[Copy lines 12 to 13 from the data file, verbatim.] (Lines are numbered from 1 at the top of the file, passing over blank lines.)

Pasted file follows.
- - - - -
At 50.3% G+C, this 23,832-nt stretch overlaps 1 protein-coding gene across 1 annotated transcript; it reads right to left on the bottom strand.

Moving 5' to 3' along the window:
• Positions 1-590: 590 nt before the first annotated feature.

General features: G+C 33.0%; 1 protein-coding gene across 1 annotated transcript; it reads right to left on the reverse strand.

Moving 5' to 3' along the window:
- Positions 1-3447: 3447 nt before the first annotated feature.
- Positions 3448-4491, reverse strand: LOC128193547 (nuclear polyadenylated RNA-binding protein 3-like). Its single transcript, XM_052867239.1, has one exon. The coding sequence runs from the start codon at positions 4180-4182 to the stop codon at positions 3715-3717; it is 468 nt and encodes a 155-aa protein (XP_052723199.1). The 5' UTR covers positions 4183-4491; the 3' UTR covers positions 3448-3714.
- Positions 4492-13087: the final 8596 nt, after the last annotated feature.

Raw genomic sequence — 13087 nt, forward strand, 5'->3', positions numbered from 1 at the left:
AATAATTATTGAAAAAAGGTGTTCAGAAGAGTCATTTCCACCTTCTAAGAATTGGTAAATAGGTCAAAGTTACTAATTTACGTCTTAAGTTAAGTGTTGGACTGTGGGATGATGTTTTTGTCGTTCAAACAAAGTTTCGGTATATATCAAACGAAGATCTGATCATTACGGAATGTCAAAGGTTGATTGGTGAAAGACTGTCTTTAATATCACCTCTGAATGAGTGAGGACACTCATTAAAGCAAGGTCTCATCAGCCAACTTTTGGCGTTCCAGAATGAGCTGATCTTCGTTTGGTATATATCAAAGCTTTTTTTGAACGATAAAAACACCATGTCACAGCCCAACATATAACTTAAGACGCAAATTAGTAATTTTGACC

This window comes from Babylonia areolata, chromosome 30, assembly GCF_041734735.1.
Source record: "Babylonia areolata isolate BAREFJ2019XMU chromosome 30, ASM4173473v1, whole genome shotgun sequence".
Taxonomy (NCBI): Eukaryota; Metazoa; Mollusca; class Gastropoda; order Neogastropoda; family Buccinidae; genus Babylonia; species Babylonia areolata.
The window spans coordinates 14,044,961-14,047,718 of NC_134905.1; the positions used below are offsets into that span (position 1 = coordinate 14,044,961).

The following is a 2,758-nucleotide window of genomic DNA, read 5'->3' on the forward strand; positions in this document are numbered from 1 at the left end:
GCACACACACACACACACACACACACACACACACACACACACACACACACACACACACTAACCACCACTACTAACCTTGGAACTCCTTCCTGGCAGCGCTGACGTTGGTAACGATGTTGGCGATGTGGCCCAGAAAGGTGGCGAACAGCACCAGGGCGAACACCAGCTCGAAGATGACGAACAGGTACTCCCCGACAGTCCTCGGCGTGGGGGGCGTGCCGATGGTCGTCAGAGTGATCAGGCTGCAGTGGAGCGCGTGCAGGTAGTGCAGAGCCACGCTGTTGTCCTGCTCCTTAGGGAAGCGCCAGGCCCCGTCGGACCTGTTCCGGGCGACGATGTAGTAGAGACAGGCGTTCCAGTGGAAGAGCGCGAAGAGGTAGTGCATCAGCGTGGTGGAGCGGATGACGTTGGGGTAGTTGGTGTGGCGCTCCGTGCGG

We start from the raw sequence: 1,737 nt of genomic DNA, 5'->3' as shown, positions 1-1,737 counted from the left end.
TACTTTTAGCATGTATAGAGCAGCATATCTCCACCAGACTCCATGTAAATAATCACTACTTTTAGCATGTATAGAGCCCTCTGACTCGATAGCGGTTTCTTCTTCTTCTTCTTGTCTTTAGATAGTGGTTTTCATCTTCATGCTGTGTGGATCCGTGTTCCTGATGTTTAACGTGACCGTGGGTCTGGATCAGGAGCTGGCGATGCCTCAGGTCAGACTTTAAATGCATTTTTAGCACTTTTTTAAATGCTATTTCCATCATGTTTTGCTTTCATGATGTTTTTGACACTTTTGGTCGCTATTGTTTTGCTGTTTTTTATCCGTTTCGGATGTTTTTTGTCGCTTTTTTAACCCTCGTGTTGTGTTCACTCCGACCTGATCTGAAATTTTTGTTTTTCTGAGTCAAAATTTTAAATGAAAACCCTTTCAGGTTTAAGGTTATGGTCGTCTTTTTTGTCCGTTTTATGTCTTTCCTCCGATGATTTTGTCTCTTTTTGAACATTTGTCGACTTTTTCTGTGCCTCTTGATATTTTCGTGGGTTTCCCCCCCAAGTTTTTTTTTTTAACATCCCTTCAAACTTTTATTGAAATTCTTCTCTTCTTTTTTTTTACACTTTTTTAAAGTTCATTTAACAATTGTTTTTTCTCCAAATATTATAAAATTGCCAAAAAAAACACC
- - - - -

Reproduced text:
Source record: "Babylonia areolata isolate BAREFJ2019XMU chromosome 30, ASM4173473v1, whole genome shotgun sequence".
Taxonomy (NCBI): Eukaryota; Metazoa; Mollusca; class Gastropoda; order Neogastropoda; family Buccinidae; genus Babylonia; species Babylonia areolata.